Helping children be part of the digital revolution to move the world forward

The digital revolution offers the possibility of removing inequalities and building projects for a brighter future. Opening up to these opportunities means preparing children from a young age. Arielle Kitio, founder of the CAmeroon Youth School Tech Incubator (Caysti), explains how her start-up is helping younger generations in sub-Saharan Africa to get involved in the digital world.

“I firmly believe that digital inclusion is one of the key levers for inclusion in our era because it makes all races, genders and languages equal.”

Arielle Kitio, founder of Caysti
Arielle Kitio, fondatrice de la start-up Caysti

How does digital technology enable progress?

Arielle Kitio: Taking advantage of digital tools helps us create new projects in our connected world, develop critical thinking and achieve our aims. I firmly believe that digital inclusion is one of the key levers for inclusion in our era because it makes all races, genders and languages equal.
In a fast-paced digital world, it’s essential to get as many people as possible excited about science and technology so that minorities are not marginalised from these opportunities.

How successful is digital inclusion specifically in Africa?

A.K.: In a region as vast as Africa where there is such a mix of local languages, religions and ethnic groups, it is important to get down to basics and describe the contextual realities. For Africans who speaks Wolof, there is a long way to go to learn digital tools because the language in this area is not their natural language.

Moreover, learning algorithms are mostly based on Western data. I’m thinking of Artificial Intelligence that doesn’t yet recognise a traditional African marriage. The algorithm is based on a man in a black suit and a woman in a white dress while local African customers are expressed in traditional clothing, the African boubou.

We have to learn how to create digital content and tools that fully understand the specificities of culture and language and adapt them to local realities. This is valid as much for African minorities as elsewhere.

What was the driving force behind your start-up?

A.K.: While studying engineering and computer science at university, I realised that girls tended to be less interested in technology, IT and network configuration. They delegated these subjects to boys, who, for their part, weren’t aware of opportunities and job prospects. This apprehension and lack of interest had already started in high school.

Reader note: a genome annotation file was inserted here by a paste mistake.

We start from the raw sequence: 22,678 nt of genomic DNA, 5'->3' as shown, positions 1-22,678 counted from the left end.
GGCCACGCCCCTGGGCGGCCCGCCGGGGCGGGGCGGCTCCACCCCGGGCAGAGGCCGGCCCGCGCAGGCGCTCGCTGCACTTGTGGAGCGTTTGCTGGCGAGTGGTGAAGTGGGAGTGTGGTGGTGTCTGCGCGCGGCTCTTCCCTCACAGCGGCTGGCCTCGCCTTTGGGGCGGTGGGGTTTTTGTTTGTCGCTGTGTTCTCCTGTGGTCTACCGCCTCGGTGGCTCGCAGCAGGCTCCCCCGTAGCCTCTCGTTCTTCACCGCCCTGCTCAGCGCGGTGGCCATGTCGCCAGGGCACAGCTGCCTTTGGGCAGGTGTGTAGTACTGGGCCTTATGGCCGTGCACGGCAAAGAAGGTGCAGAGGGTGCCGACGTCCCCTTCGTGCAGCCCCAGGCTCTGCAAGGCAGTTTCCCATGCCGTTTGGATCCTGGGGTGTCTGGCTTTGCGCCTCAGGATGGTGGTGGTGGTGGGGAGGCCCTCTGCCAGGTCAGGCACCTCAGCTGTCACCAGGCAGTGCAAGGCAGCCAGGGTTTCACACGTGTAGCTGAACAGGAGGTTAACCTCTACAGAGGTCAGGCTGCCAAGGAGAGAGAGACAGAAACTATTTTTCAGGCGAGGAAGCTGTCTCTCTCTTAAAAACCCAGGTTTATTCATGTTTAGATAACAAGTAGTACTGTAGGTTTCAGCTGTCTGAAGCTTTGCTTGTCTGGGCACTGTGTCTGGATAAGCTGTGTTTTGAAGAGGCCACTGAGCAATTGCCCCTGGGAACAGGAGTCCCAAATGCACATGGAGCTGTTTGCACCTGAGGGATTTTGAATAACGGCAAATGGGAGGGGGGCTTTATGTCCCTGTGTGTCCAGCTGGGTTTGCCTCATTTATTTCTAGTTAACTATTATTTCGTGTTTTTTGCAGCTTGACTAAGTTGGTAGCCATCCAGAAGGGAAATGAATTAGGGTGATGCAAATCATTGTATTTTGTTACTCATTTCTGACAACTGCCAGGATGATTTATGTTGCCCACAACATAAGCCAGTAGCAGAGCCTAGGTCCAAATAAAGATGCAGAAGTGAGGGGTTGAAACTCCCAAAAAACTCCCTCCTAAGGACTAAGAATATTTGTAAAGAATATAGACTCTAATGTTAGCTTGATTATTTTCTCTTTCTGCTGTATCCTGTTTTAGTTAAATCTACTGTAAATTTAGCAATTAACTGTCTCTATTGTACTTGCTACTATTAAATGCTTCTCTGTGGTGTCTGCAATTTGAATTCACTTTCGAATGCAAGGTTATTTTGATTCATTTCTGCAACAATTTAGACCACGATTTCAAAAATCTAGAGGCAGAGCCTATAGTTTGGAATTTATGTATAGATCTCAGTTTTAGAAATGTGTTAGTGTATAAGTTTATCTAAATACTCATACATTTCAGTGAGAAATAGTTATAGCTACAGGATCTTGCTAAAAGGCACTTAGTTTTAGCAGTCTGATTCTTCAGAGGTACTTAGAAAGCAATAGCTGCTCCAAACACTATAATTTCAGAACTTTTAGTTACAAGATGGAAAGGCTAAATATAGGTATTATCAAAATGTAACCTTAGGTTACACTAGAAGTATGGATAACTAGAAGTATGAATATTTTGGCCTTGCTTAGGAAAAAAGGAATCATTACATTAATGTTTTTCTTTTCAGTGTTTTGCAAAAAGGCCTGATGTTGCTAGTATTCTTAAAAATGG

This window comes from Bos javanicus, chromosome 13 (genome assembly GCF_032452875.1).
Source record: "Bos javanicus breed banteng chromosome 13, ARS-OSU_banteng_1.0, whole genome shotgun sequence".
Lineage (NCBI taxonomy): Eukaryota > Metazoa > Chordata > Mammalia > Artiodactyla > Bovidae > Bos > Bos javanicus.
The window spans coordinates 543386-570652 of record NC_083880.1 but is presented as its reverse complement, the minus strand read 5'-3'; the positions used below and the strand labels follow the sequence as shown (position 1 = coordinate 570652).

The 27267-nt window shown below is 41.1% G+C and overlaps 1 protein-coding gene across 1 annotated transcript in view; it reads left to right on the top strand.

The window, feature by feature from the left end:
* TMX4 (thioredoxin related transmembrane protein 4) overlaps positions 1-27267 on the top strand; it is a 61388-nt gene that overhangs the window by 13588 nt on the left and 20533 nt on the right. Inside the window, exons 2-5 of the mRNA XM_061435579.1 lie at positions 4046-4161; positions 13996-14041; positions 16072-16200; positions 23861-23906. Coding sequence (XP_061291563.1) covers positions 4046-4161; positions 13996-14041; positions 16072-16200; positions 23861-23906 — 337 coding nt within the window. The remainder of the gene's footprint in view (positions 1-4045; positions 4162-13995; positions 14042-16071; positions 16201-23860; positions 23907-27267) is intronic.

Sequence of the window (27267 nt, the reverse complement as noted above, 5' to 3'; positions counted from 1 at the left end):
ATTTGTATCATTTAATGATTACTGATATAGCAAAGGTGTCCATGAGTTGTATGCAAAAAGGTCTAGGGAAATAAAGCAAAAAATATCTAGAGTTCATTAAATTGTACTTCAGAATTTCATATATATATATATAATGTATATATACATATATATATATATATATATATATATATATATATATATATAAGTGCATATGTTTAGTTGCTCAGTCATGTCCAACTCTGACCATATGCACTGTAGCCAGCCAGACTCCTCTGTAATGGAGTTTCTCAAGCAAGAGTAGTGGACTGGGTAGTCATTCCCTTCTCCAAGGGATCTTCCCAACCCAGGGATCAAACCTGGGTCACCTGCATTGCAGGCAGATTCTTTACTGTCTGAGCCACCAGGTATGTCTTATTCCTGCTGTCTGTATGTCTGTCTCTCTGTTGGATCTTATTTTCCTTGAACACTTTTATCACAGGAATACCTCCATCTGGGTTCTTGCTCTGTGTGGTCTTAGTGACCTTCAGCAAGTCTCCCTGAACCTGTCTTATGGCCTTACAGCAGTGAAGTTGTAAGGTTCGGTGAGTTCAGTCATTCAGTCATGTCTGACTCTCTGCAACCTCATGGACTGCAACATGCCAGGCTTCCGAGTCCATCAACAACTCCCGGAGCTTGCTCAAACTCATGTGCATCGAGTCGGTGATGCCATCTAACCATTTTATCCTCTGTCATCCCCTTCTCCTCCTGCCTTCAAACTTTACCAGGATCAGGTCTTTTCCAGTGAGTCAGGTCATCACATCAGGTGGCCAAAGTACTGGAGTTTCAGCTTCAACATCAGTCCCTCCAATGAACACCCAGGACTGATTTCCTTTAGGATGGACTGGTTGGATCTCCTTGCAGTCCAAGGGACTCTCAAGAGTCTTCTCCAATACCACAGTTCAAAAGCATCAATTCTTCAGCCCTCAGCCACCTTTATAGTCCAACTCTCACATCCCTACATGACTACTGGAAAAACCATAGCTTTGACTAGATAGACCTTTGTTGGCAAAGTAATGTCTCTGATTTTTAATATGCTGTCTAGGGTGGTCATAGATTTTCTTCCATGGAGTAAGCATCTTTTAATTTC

That’s why I firmly believe that digital learning must be encouraged from an early age, from primary school and right through high school.
After joining support groups during my studies, I wanted to go a step further, put my computer science degree and doctorate to use in the field of education and enable the distribution of technical knowledge.

What is Caysti’s main ambition?

A.K.: Caysti (opens in a new window)‘s ambition is to create new generations of technology. In particular, I want women to no longer be excluded, so that the voice of minorities is no longer marginalised.  

What specific learning tools does Caysti offer?

A.K.: We rely on innovative and egalitarian learning tools. Caysti created abcCode: the first software in sub-Saharan Africa that introduces children to coding, robotics and the basics of Artificial Intelligence in their mother tongue.

abcCode is a half-way house for learning coding techniques through designing and writing code. Young learners are therefore better prepared for ‘advanced’ programming languages. They will understand the rules better in their own language. Writing their program in a fun way makes them more aware of their ‘algorithmic’ thinking.

Finally, our software works without needing an internet connection, which is necessary in some urban and rural areas of Africa.

Caysti : enfant et coach_2
Caysti : enfant et coach

How do you measure Caysti’s success?

A.K.: More than 5,000 young people aged 7 to 15 have been trained in our extra-curricular programmes in Cameroon and the Democratic Republic of Congo. Our learners have gone on to win seven international technology awards. We’ve also just been ranked by the African Union among the 50 best innovations in the education sector.
Receiving the Orange Social Venture Prize in 2017 and joining the Orange Women Start programme in 2018 is real recognition for our start-up’s vision and mission. It’s a valuable growth lever for our business development.

The Orange Social Venture Prize for Africa and the Middle East (POESAM (opens in a new window)) recognises start-ups working in the information and communication technology sector. The award enabled Caysti to receive funding for key activities and increased visibility and public opinion. Orange advisors are following the progress of this Cameroon based start-up.

Women Start  (opens in a new window)is an Orange initiative that promotes social innovation and women’s entrepreneurship in France, Africa and the Middle East. According to Arielle Kitio, the programme enables her to connect to the rest of the continent and the West. Orange mentors are helping Caysti with its legal, financial, HR and marketing priorities. Orange Cameroon and the Women Start initiative will enable 5,500 new young learners to access training.

> Find out more about Caysti (opens in a new window)